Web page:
The old system, which art schools traditionally relied on, emphasized the quality of a prospective student’s portfolio, which accompanies the application form and includes a variety of drawings and other works of art. “There are issues with focusing so heavily on the portfolio,” says Rajan, particularly that a strong portfolio may reflect that an applicant attended a high school where there was a sufficient amount of art education or that a candidate could have followed a portfolio. prep class, suggesting that the candidate came from an affluent background and was likely white. “Technical prowess doesn’t measure whether someone is creative,” he says. “We look at the ideas and stories presented, the voice of the artist.”

Of the current 725 students at Minneapolis College of Art and Design (MCAD), 62% are classified as White/Caucasian, with African Americans making up 7% and Hispanic/Latino and Asian Americans making up an equal 9%, according to Sanjit Sethi , the college president, who notes that a long-term goal is to reduce that percentage of whites/Caucasians to just half while increasing the proportion of other groups. “It’s part of the demographic shift we’re all facing,” he says. “Multicultural identity will become more pervasive and enriching.”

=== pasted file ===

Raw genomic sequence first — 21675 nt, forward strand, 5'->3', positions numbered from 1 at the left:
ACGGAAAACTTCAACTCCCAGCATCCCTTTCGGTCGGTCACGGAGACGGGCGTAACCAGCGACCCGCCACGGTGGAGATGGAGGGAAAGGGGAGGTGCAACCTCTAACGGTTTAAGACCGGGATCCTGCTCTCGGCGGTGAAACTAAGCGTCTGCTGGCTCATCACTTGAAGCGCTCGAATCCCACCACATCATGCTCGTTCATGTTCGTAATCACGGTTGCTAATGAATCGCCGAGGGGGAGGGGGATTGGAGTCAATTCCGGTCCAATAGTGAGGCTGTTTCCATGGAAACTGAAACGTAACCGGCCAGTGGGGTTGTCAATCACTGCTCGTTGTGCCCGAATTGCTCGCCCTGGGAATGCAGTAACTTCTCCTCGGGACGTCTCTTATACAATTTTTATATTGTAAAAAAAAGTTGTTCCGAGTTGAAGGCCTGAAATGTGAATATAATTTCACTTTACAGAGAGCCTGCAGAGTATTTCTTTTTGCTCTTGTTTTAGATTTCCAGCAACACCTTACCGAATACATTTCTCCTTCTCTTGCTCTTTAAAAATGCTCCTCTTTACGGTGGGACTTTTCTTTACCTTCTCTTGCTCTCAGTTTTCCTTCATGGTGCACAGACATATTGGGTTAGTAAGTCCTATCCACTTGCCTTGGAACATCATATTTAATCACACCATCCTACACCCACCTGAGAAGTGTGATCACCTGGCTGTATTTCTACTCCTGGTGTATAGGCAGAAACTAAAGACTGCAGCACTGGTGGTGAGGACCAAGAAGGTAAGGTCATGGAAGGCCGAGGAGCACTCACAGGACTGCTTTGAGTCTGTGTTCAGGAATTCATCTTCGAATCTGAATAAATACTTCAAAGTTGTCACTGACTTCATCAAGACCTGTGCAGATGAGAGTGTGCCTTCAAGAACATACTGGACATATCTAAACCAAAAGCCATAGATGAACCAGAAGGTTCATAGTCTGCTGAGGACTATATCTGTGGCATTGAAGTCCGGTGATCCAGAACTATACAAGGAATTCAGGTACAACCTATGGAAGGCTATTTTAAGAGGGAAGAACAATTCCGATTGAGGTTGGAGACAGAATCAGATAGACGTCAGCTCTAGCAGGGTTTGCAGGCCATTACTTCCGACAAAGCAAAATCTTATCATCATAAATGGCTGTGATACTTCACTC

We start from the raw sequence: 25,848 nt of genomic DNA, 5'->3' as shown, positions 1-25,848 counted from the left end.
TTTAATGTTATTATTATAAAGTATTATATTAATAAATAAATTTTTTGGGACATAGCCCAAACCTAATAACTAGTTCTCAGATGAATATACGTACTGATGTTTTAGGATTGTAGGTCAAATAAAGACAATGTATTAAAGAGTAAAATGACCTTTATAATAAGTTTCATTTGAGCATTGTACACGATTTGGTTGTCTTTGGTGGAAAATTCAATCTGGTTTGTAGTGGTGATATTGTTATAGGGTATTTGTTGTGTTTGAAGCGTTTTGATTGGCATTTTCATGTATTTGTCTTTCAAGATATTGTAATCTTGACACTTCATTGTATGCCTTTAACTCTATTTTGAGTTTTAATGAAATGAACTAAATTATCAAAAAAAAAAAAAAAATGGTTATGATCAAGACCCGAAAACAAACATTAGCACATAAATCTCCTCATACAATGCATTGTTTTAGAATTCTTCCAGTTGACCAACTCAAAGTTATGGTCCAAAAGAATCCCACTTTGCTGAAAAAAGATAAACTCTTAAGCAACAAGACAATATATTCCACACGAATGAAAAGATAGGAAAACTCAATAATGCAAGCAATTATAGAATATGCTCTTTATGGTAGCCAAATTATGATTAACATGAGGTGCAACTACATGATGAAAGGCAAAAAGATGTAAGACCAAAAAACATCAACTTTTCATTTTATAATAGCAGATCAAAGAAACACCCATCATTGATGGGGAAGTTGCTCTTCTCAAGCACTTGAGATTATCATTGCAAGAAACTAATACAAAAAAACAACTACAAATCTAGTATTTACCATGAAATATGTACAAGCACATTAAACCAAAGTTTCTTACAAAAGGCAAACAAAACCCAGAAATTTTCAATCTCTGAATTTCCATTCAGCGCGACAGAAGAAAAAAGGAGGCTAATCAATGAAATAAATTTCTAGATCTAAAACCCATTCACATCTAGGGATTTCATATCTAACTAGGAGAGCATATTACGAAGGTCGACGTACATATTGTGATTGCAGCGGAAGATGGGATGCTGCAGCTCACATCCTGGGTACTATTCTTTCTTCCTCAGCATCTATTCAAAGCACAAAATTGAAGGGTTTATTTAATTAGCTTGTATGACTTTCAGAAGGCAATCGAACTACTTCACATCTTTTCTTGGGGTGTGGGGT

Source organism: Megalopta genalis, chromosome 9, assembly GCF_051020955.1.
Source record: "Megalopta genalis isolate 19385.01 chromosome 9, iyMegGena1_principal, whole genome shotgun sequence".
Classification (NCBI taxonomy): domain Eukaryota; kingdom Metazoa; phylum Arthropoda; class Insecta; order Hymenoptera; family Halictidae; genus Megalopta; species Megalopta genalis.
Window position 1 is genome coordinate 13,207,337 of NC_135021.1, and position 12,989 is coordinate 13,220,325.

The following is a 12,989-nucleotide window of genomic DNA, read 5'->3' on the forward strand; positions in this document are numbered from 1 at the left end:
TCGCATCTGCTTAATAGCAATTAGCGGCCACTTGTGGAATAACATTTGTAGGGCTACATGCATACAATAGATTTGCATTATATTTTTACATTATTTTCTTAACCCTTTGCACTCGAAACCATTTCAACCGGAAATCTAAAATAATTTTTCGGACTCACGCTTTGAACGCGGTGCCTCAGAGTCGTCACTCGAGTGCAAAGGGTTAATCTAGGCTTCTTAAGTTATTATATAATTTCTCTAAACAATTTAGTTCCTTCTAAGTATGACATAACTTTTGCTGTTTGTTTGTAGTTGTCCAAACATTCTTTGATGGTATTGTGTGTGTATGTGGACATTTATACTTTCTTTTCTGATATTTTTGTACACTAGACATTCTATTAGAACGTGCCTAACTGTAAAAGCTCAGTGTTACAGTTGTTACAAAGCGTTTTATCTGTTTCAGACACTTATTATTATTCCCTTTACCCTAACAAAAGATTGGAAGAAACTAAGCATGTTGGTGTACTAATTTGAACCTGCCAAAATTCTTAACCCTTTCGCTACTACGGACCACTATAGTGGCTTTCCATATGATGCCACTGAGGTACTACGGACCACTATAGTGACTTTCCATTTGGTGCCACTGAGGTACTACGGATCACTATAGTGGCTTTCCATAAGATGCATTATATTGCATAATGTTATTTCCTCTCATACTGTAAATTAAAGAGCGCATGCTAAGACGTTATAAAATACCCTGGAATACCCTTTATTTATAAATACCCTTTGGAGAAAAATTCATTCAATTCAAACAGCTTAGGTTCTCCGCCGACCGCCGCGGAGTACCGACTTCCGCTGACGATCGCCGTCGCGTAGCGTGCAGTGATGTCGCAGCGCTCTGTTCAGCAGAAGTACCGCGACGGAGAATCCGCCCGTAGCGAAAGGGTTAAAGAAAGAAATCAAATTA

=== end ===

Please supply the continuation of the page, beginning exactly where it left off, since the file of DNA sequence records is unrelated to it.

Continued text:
There are other ways to find out about the breed than asking. We use a variety of diversity indicators

Ravi S. Rajan, President, CalArts

Demographic figures and MCAD percentages are typical of most private art colleges. At Kansas City Art Institute, white students make up 66.5% of the student body, while African American students make up 6.5% and Hispanic/Latino students make up 12.2%. At Moore College of Art and Design, 60.8% of students are white while 14% are African American and 7.1% are Hispanic/Latino. Maine College of Art and Design’s student body is 75.3% white, 7% Hispanic/Latino, and less than 5% African American. The California Institute of the Arts (CalArts) is 42% white, 15% Hispanic/Latino, 16% Asian, and 7% African American.